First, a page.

For a patient, probability data can be potentially frightening, for it is foreseeable that patients might automatically view themselves as being on the receiving end of a bad outcome, even if the probability data are not that dramatic. Risk communication has been empirically studied, and it has been determined that the complexity of the risk information, as well as time constraints, can affect a patient’s comprehension. 3 As a result, tools have been developed to help the public to better interpret health risk information and guide communicators to better present such information. The Department of Veterans Affairs Medical Center (White River Junction, VT) has created a tutorial entitled Understanding Numbers in Health that reviews basic concepts of probability and their application to medical studies to help people become better critical readers of health information. 4 It would be advantageous to use such beneficial tools during the informed consent process so as to help prevent miscommunication and misunderstanding of risk probabilities.
These probability data, analyzed in conjunction with data from “the effect on the patient” and “the effect on the surgical procedure” can be of benefit to the surgical team as they consider project risk and as they develop informed consent documentation for use of an investigational device. This information can also be useful to surgeons in their decision-making about whether or not to attempt repair or replacement of an implanted device in light of coexisting surgical risks. By balancing the clinical risks of a particular failure mode (e.g., leak) against the surgical risks for a patient who may have comorbidities, surgeons can strategize about the optimal time for device repair or replacement. It is possible that immediate re-operation might not be necessary, allowing time for some clinical parameters to stabilize or normalize without negatively affecting the outcome of re-operation. Not all device or component failures require immediate repair or replacement, and knowing when surgical delay is permissible can be facilitated by the criticality information provided by an FMEA, as criticality is reflective of the sense of urgency of each potential failure mode. Therefore, the information provided by an FMEA can be helpful in determining the timing of re-operation (e.g., immediate, delayed, elective), even though the patient’s overall clinical presentation is the primary driving force in decisions about if and when to re-operate. An example of an FMEA is shown in Table 1.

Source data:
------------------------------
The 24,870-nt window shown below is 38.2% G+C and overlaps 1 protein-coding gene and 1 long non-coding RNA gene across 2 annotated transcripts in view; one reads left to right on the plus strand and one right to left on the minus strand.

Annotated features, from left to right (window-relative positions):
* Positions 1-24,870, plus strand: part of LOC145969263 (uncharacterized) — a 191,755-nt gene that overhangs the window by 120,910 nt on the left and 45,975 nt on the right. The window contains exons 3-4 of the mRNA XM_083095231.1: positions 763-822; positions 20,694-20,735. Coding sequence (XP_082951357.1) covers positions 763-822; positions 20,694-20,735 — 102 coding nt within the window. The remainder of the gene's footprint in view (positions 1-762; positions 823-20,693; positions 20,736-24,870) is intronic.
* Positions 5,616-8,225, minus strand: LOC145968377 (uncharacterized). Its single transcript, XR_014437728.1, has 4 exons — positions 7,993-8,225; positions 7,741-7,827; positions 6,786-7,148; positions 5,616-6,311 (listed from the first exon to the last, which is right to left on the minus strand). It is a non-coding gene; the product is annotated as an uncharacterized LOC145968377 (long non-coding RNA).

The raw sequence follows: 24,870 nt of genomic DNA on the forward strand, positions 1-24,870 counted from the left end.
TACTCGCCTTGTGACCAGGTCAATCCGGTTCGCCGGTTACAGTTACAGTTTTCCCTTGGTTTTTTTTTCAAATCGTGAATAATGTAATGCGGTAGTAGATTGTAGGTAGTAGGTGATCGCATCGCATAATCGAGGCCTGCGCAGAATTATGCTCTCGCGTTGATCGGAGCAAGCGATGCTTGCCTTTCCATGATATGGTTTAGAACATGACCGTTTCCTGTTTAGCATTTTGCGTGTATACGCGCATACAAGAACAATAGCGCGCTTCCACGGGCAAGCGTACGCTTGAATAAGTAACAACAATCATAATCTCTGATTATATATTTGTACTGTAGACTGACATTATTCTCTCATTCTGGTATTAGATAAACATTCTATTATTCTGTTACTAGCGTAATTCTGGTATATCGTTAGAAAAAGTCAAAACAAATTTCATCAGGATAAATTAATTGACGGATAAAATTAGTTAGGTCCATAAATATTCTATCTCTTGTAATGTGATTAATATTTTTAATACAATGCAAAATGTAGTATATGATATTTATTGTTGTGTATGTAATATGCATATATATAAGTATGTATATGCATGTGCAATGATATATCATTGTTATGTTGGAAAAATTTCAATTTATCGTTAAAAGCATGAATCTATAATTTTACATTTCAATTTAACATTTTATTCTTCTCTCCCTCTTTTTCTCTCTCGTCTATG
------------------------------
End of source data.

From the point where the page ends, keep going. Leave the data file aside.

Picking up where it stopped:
How does knowing the functional effect of a component failure translate to determining a clinical effect? In the case of a left ventricular assist device, several critical failures can occur 5–8 yet, for example, how does pump stoppage inform that backflow, regurgitation, pooling, thrombosis, and heart contractility problems can result? Having possession of the FMEA in advance of beginning a clinical trial can be a first step in the analytic process of identifying clinical risks. As a failure mode, pump stoppage would have been bench tested using a simulated cardiothoracic model equipped with blood flow, allowing observed mechanical events to be extrapolated to clinical events. The possible clinical manifestations that are predicted through animal testing can then be used to help determine the risk profile of the device (exclusive of associated surgical complications). Certainly not all failure events (and recovery procedures) can be foreseen by an FMEA; however, it is the best compilation and analysis of potential events.